Most politicians have been reluctant to unveil the scale of cuts and higher taxes needed because they fear that voters will punish them in the coming election. But polls show that people know the public finances must be put in order. And taking a bold budgetary line has not disqualified politicians for higher office elsewhere. In Canada and Sweden, which faced fiscal meltdown in the 1990s and turned massive deficits into surpluses, the finance ministers who presided over the squeeze were later chosen to head their governments.Britain's fiscal emergency: Deflating the state | The Economist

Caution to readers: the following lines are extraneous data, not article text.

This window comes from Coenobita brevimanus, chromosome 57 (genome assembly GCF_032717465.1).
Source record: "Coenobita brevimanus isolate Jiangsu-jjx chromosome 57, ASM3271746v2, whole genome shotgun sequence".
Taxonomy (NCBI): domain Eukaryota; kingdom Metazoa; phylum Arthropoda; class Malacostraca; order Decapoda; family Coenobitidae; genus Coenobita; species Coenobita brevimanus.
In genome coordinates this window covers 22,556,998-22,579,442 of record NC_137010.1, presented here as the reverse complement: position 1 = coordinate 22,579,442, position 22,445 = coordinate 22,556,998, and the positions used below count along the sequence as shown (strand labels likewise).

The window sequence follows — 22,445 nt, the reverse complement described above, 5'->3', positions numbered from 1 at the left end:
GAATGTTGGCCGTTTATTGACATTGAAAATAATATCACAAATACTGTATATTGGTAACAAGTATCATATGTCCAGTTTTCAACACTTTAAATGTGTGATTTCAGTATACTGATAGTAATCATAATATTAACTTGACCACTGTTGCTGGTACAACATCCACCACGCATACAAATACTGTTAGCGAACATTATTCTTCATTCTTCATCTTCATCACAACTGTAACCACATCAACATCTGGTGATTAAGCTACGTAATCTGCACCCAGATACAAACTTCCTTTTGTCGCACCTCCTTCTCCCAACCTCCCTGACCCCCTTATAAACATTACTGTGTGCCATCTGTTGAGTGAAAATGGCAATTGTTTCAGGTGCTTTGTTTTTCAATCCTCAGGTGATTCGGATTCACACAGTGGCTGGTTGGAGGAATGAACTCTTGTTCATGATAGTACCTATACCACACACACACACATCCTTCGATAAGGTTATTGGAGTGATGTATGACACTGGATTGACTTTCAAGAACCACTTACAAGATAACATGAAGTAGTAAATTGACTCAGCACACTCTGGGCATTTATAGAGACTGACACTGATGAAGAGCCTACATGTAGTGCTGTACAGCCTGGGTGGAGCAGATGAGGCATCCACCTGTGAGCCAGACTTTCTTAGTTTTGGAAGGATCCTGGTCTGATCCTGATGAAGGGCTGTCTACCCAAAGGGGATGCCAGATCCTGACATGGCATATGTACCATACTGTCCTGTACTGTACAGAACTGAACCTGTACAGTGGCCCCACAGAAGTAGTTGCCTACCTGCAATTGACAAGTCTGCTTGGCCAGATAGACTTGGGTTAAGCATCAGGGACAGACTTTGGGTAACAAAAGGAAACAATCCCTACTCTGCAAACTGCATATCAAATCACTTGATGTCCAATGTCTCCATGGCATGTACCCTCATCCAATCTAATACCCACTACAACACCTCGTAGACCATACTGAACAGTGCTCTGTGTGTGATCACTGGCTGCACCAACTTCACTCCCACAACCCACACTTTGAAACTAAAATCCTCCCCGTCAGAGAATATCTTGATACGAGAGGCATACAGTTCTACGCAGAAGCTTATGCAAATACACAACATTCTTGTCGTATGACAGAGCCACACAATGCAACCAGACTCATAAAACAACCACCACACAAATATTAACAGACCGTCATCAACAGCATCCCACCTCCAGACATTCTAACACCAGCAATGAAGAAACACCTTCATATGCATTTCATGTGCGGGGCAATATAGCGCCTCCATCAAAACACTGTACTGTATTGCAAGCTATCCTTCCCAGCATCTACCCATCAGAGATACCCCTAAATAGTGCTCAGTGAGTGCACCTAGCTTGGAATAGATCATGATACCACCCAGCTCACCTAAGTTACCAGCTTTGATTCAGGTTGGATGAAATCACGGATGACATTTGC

Again the Economist with its selective memory. Somehow they forget that a major nation that faced fiscal problems in the 1990s where a government turned it around. How was the party that turned it around, making deficits in to surpluses rewarded? The Democratic party was kicked out of office and the largest period of debt expansion in its history was launched by Bush, who the Economist loved.
And the point is this, what is to stop hard earned improvements in fiscal status, earned on the backs of ordinary tax payers, from being handed off to well positioned companies in government contracts? And is the economic system now so corrupted that this is unavoidable?